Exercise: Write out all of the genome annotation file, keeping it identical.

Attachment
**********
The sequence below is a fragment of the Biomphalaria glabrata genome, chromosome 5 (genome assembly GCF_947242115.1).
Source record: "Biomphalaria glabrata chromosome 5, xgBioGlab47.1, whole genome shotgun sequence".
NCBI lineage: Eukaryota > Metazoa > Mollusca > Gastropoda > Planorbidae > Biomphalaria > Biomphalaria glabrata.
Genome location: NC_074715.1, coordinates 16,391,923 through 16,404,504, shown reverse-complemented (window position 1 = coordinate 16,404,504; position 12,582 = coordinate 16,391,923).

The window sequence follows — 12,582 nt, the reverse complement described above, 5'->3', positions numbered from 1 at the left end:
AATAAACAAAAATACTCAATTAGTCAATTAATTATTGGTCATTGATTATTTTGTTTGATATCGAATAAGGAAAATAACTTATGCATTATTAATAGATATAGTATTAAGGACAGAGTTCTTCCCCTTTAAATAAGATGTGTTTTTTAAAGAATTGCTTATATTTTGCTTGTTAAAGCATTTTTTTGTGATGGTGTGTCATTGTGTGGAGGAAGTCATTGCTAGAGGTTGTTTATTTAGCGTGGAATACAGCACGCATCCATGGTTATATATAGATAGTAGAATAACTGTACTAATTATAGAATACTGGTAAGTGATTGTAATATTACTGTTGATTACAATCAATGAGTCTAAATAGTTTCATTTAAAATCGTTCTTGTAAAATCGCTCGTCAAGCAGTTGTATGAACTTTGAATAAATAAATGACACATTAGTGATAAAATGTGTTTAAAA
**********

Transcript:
The sequence below is a fragment of the Biomphalaria glabrata genome, chromosome 5 (genome assembly GCF_947242115.1).
Source record: "Biomphalaria glabrata chromosome 5, xgBioGlab47.1, whole genome shotgun sequence".
NCBI lineage: Eukaryota > Metazoa > Mollusca > Gastropoda > Planorbidae > Biomphalaria > Biomphalaria glabrata.
Genome location: NC_074715.1, coordinates 16,391,923 through 16,404,504, shown reverse-complemented (window position 1 = coordinate 16,404,504; position 12,582 = coordinate 16,391,923).

The window sequence follows — 12,582 nt, the reverse complement described above, 5'->3', positions numbered from 1 at the left end:
AATAAACAAAAATACTCAATTAGTCAATTAATTATTGGTCATTGATTATTTTGTTTGATATCGAATAAGGAAAATAACTTATGCATTATTAATAGATATAGTATTAAGGACAGAGTTCTTCCCCTTTAAATAAGATGTGTTTTTTAAAGAATTGCTTATATTTTGCTTGTTAAAGCATTTTTTTGTGATGGTGTGTCATTGTGTGGAGGAAGTCATTGCTAGAGGTTGTTTATTTAGCGTGGAATACAGCACGCATCCATGGTTATATATAGATAGTAGAATAACTGTACTAATTATAGAATACTGGTAAGTGATTGTAATATTACTGTTGATTACAATCAATGAGTCTAAATAGTTTCATTTAAAATCGTTCTTGTAAAATCGCTCGTCAAGCAGTTGTATGAACTTTGAATAAATAAATGACACATTAGTGATAAAATGTGTTTAAAA